Examples of suitable polyesters are PHAs having units of formula I:
--O--Cm Hn --CO-- I
where m is in the range 1-13 and n is 2m or (if m is at least 2) 2m-2. Typically Cm Hn, contains 1-5 carbon atoms in the polymer chain and the remainder (if any) in a side chain. In very suitable polyesters n is 2m and especially there are units with m=3 and m=4 copolymerised together and with respectively a C1 and C2 side chain on the carbon next to oxygen in the chain. Particular polyesters contain a preponderance of m=3 units, for example, homopolymer of PHB, or copolymer (PHBV) especially with 70-98 mol % of such m=3 units, the balance (if any) being units in which m=4. More preferably copolymers contain 4-20 mol % of m=4 units. The molecular weight of the PHA is preferably over 50000, especially over 300000.
The PHA may also be a blend of two or more copolymers differing in their relative values of m. An example contains
(a) PHA consisting essentially of Formula I units in which 2-5 mol % of units have m=4, the rest m=3; and
(b) PHA consisting essentially of Formula I units in which 5-30 mol % of units have m=4, the rest m=3.
In each such PHA there are side chains as above mentioned. The proportions in such a blend are preferably such as give an average m=4 content in the range 4-18 mol %.
In each such PHA having units with m=3 and m=4 there may be very small, typically fractional, percentages of units having higher values of m. PHA consisting essentially of m=3 units is polyhydroxybutyrate (PHB), and PHA consising of m=3 and 4 units is polyhydroxybutyrate-co-valerate (PHBV).
The polyhydroxyalkanoate is preferably PHB or PHBV, which may be 3-hydroxy or 4-hydroxy or a mixture of both. Especially preferred are the (R)-3-hydroxy forms of PHB and PHBV.
The composition may contain a blend of biodegradable polyesters. In particular in such compositions, a blend of at least 50% w/w of PHA is preferred with another polymer, particularly those mentioned above. Blends of particular interest are blends of PHA with polycaprolactone, polylactic acid, and cellulose esters and up to 50% w/w of the blend preferably comprises one or more polymers selected from polycaprolactone, polylactic acid and cellulose esters, particularly PHBV and polycaprolactone and PHBV and cellulose esters.
The PHA is preferably a fermentation product, especially of a microbiological process in which a microorganism lays down PHA during normal growth or is caused to do so by cultivation in the absence of one or more nutrients necessary for cell multiplication. The microorganism may be wild or mutated or may have had the necessary genetic material introduced into it. Alternatively the necessary genetic material may be harboured by a eukariote, to effect the microbiological process.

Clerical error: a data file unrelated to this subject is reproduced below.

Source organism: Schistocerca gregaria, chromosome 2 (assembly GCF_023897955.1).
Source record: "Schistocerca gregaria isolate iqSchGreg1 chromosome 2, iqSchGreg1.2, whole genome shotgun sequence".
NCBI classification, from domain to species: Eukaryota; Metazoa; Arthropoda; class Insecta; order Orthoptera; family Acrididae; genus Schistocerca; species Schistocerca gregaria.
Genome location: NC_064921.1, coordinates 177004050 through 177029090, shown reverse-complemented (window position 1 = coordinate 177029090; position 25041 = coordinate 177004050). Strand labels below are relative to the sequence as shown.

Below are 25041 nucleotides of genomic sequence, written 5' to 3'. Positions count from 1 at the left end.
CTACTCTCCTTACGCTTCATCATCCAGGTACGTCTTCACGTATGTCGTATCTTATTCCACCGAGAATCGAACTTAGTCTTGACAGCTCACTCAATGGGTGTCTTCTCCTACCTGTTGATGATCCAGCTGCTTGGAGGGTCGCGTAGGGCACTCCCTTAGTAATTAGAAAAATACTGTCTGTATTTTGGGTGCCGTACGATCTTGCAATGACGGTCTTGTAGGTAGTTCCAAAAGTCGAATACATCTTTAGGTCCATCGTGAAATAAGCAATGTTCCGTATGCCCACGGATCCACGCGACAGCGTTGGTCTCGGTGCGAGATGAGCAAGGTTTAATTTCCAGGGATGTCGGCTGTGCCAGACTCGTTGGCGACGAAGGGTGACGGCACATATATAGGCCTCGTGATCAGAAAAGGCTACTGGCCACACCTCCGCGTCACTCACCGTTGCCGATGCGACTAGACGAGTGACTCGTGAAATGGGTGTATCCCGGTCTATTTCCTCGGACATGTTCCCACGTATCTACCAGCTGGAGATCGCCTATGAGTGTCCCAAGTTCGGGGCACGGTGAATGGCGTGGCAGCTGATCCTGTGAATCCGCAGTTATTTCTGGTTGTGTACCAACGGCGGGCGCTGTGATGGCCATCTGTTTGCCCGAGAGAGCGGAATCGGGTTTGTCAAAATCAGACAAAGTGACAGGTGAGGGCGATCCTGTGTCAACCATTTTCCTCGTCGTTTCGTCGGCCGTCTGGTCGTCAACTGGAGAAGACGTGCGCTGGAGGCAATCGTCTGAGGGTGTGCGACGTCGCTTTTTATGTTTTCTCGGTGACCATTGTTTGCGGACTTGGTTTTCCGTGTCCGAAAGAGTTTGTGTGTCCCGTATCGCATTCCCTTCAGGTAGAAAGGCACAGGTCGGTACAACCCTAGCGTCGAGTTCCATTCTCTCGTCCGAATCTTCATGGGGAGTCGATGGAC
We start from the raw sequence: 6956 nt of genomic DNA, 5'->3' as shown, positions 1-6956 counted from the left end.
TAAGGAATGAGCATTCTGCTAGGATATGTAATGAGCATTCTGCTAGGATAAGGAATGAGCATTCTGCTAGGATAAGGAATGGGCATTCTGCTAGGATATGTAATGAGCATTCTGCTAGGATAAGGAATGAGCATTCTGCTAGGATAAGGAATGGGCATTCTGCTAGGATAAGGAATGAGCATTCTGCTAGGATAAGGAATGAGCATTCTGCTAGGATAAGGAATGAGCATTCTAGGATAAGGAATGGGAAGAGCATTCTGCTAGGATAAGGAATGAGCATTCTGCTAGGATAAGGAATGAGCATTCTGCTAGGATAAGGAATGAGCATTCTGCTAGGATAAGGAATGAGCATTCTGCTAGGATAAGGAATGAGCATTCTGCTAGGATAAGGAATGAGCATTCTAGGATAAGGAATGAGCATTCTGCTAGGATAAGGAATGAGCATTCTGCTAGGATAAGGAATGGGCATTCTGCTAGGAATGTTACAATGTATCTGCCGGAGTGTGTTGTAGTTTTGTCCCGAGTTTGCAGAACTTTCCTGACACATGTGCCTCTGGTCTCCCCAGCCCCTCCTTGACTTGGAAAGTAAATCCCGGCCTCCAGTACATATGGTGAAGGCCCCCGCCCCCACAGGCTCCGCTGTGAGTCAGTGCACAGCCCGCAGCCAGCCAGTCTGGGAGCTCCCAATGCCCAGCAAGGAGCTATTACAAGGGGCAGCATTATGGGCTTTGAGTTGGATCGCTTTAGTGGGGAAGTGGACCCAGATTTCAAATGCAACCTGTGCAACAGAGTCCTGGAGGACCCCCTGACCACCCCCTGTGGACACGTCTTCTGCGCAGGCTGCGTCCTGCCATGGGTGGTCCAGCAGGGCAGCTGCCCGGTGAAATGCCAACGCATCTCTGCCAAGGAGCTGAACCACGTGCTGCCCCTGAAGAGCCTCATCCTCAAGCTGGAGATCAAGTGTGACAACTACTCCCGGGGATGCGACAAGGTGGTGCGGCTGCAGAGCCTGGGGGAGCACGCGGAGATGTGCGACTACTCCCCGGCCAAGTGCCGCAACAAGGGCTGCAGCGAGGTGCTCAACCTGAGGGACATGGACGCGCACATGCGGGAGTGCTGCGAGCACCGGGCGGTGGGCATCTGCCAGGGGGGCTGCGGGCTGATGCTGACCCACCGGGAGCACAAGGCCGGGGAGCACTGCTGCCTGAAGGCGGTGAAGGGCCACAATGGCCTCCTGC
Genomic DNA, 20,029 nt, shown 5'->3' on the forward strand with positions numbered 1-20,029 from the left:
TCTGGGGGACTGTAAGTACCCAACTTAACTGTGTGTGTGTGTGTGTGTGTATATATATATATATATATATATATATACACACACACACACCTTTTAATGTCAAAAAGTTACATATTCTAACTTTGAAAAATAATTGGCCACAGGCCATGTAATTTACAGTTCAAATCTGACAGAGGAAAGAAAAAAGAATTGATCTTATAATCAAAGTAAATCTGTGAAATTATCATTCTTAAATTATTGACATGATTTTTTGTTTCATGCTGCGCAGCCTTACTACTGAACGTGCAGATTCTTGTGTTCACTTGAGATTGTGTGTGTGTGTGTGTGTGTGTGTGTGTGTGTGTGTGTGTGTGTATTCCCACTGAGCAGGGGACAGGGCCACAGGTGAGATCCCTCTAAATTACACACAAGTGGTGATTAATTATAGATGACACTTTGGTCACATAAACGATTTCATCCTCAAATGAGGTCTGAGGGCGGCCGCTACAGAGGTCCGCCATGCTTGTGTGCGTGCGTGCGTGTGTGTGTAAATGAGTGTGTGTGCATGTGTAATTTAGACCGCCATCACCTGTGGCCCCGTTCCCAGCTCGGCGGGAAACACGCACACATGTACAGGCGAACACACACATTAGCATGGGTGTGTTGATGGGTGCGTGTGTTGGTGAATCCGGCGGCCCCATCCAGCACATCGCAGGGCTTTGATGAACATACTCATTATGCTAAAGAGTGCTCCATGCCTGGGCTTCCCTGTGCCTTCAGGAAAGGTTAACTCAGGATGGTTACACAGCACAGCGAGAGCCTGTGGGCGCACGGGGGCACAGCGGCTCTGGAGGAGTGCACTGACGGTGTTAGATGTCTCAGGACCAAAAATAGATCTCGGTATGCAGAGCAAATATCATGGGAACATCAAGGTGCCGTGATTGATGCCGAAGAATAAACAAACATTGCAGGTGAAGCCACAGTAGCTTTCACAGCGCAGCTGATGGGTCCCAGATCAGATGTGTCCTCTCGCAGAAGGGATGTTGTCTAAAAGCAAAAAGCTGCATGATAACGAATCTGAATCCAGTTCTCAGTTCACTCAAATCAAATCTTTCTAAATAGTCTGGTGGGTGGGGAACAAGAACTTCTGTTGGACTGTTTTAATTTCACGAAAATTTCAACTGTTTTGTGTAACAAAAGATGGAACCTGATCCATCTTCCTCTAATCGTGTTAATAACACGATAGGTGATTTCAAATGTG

A suitable microbiological process is described in for Formula I material with m=3 or m=partly 3, partly 4: EP-A-69497 (Alcaligenes eutrophus);
for Formula I materials with m=3:
U.S. Pat. No. 4,101,533 (Alcaligenes eutrophus H-16)
EP-A-144017 (Alcaligenes latus);
for Formula I material with m=7-13
EP-A-0392687 (various Pseudomonas)
The PHA can be extracted from the fermentation product cells by means of an organic solvent, or the cellular protein material may be decomposed leaving microscopic granules of polymer. For specialised end uses the cellular protein may be partly or wholly allowed to remain with the PHA, but preferably subjected to cell breakage.
Alternately, the PHA can be a product of synthetic chemistry. PHB can be made by the method of Bloembergen and Holden, Macromolecules 1989, Vol 22, p1656-p1663. PHBV can be made by the method of Bloembergen, Holden, Bluhm, Haymer and Marchessault, Macromolecules 1989, Vol 22, p1663-1669).
The plasticiser is a material capable of plasticising polyester, i.e. capable of improving the ductility of the polyester and especially a material capable of plasticising PHB or PHBV. There may be one or more plasticisers present. For the ratio of such plasticiser to biodegradable polyester, the range up to 40 phr w/w (particularly 1 to 40 phr w/w) includes most of the likely uses and, for making effectively rigid but not brittle articles, the range 5-25 phr w/w is generally suitable.
Examples of suitable plasticisers are
(A) high-boiling esters of polybasic acids, such as
(i) phthalates and isophthalates, particularly compounds of the formula: ##STR1## where R1 is C1-20 alkyl, cycloalkyl or benzyl, preferably C5-11 alkyl, cyclohexyl or benzyl, especially isoheptyl, isoocytl, isononyl, isodecyl and isoundecyl. For example di-isodecylphthalate (Jayflex DIDP*), di-isooctylphthalate (Jayflex DIOP*), di-isoheptylphthalate (Jayflex77(DHIP*), di-baptylphthalate, di-rindecylphthalate, di-isononylphthalate (Jayflex DNIP*), di-isoundecylphthalate (Jayflex DIUP*), di-isodecylphthalate (Reomol DiDP*), di-isobutylphthalate (Reomol DiBP*) di-tridecylphthalate, butyl benzyl phthalate (Ketjenflex 160*);